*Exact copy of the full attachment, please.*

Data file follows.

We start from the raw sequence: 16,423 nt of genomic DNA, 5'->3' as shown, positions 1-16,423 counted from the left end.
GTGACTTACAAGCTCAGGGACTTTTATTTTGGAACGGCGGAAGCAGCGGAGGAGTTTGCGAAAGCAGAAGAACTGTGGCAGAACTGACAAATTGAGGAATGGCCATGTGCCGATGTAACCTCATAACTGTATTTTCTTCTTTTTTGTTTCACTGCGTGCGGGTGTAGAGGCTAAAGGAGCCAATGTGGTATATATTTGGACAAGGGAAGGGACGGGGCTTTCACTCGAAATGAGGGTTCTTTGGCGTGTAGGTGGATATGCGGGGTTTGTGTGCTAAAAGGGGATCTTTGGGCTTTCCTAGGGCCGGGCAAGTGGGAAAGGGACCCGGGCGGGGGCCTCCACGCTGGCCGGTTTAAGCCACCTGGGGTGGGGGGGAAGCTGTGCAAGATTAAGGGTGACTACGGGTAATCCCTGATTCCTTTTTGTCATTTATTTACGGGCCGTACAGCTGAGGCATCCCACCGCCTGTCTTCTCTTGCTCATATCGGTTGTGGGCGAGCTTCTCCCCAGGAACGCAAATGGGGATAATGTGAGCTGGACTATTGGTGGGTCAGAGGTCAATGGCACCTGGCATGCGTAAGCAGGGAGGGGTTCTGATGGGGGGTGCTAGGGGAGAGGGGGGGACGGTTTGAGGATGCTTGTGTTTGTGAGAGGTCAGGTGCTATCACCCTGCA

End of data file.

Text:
We start from the raw sequence: 16,423 nt of genomic DNA, 5'->3' as shown, positions 1-16,423 counted from the left end.
GTGACTTACAAGCTCAGGGACTTTTATTTTGGAACGGCGGAAGCAGCGGAGGAGTTTGCGAAAGCAGAAGAACTGTGGCAGAACTGACAAATTGAGGAATGGCCATGTGCCGATGTAACCTCATAACTGTATTTTCTTCTTTTTTGTTTCACTGCGTGCGGGTGTAGAGGCTAAAGGAGCCAATGTGGTATATATTTGGACAAGGGAAGGGACGGGGCTTTCACTCGAAATGAGGGTTCTTTGGCGTGTAGGTGGATATGCGGGGTTTGTGTGCTAAAAGGGGATCTTTGGGCTTTCCTAGGGCCGGGCAAGTGGGAAAGGGACCCGGGCGGGGGCCTCCACGCTGGCCGGTTTAAGCCACCTGGGGTGGGGGGGAAGCTGTGCAAGATTAAGGGTGACTACGGGTAATCCCTGATTCCTTTTTGTCATTTATTTACGGGCCGTACAGCTGAGGCATCCCACCGCCTGTCTTCTCTTGCTCATATCGGTTGTGGGCGAGCTTCTCCCCAGGAACGCAAATGGGGATAATGTGAGCTGGACTATTGGTGGGTCAGAGGTCAATGGCACCTGGCATGCGTAAGCAGGGAGGGGTTCTGATGGGGGGTGCTAGGGGAGAGGGGGGGACGGTTTGAGGATGCTTGTGTTTGTGAGAGGTCAGGTGCTATCACCCTGCA